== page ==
5.4.2. CON

5.4.2.1. Unreliable or unconfirmed sources; conflicting information; collaborative sites (such as Wikipedia, blogs as references) can lack academic respect; ineffective searching can lead to material that is too complex for the learner. Filtering and judging sources becomes an essential skill

5.5. SURVEY MONKEY: Link

5.5.1. PRO

5.5.1.1. Create free surveys too help understand learners backgrounds, learning needs, prior knowledge etc. An efficient way of gathering information from a large number of students at one time.

5.5.2. CON

5.5.2.1. Relies on each learner completing the survey to get an accurate picture of learners abilities. May not encourage deep learning if used as an assessment tool.

5.6. MOODLE: Link

5.6.1. PRO

5.6.1.1. A learning management system developed in Australia which is open source.

5.6.2. CON

5.6.2.1. An open source application, however, the major hosting companies are now owned by Blackboard Inc.

5.7. TWITTER: Link

5.7.1. PRO

5.7.1.1. Twitter is a great tool for allowing students/learners to demonstrate their understanding and create a conversation while learning out loud.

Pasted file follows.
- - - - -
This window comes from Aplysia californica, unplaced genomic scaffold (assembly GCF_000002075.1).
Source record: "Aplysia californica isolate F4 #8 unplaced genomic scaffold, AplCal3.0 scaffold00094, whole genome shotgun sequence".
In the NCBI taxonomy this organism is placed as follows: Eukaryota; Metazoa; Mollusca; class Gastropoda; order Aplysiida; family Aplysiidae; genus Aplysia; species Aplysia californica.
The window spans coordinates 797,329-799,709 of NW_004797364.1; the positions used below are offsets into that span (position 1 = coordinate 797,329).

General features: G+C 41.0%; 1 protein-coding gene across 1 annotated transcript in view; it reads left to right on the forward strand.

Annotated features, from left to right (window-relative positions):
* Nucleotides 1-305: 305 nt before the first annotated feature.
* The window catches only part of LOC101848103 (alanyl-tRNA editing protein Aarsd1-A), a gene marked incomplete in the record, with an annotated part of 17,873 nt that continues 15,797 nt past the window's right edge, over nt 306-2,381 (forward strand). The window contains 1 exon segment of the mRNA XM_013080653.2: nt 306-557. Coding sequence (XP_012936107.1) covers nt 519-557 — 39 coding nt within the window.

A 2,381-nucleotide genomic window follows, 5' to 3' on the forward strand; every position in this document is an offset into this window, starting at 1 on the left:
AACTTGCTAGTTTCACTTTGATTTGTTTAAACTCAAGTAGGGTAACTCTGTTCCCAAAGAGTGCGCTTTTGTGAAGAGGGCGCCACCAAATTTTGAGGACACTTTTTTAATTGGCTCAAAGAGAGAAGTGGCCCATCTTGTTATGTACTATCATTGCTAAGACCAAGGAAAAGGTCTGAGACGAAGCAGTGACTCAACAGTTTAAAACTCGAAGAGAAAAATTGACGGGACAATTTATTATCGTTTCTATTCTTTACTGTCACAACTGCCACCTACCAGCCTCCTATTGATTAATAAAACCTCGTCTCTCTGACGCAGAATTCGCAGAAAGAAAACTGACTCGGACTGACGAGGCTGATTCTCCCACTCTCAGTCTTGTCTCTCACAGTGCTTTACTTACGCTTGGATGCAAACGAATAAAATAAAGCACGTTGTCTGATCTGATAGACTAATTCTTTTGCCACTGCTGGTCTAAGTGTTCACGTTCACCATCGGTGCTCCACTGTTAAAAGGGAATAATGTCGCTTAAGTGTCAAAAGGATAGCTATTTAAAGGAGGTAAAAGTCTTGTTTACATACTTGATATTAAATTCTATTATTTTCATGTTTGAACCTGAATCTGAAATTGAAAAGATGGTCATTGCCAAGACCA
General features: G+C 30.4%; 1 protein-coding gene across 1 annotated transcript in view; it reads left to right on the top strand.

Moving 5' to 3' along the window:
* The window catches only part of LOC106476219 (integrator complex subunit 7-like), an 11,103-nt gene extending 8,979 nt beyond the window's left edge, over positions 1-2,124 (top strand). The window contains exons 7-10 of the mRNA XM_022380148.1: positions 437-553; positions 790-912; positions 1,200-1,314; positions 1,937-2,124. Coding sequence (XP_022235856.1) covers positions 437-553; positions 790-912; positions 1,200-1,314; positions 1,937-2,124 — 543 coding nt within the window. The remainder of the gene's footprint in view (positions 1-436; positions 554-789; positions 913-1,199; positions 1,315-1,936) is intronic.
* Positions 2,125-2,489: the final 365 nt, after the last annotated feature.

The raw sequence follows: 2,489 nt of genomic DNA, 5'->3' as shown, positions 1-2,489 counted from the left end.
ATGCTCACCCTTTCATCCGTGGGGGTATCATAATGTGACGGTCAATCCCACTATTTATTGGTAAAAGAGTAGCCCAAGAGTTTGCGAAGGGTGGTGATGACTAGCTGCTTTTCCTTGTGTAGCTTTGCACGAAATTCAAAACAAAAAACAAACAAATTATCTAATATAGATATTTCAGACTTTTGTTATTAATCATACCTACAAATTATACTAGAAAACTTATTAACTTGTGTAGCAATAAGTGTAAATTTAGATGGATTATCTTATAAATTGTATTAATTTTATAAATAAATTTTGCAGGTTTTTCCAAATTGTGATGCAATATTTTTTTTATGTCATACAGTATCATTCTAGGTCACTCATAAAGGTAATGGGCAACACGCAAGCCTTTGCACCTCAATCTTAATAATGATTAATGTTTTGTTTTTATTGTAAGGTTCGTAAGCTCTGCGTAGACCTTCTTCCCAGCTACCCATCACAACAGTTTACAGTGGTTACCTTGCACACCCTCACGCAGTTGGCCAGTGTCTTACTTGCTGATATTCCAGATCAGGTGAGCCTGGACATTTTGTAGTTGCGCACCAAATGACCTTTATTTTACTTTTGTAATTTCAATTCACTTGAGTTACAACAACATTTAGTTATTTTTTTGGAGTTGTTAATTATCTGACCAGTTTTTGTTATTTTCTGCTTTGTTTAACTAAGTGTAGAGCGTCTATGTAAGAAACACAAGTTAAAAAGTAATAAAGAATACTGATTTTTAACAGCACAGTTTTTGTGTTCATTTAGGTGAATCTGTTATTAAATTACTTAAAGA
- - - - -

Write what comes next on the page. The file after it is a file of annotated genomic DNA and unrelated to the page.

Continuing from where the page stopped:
5.7.2. CON

5.7.2.1. With a maximum of 140 characters the tool may not provide the communication method preferred by some social learners

5.8. iTunes U: Link

5.8.1. PRO

5.8.1.1. A "Lifetime of learning on tap" for self paced knowledge construction Reference Link

5.8.2. CON

5.8.2.1. "The world’s largest online catalog of free education content.", where to start?

5.9. iLecture

5.9.1. PRO

5.9.1.1. Allows students to review recorded lectures at more convenient times as often as they wish. They can be subscribed to. Supports the notion of the flipped classroom. Students can create podcasts as an assignment task which can be a collaborative task. Voice and video can foster "presence" reducing feelings of isolation for distance/online students. Voice also conveys meaning and understanding where text can't.

5.9.2. CON

5.9.2.1. Instructor recordings do not foster collaboration. Copyright must be observed.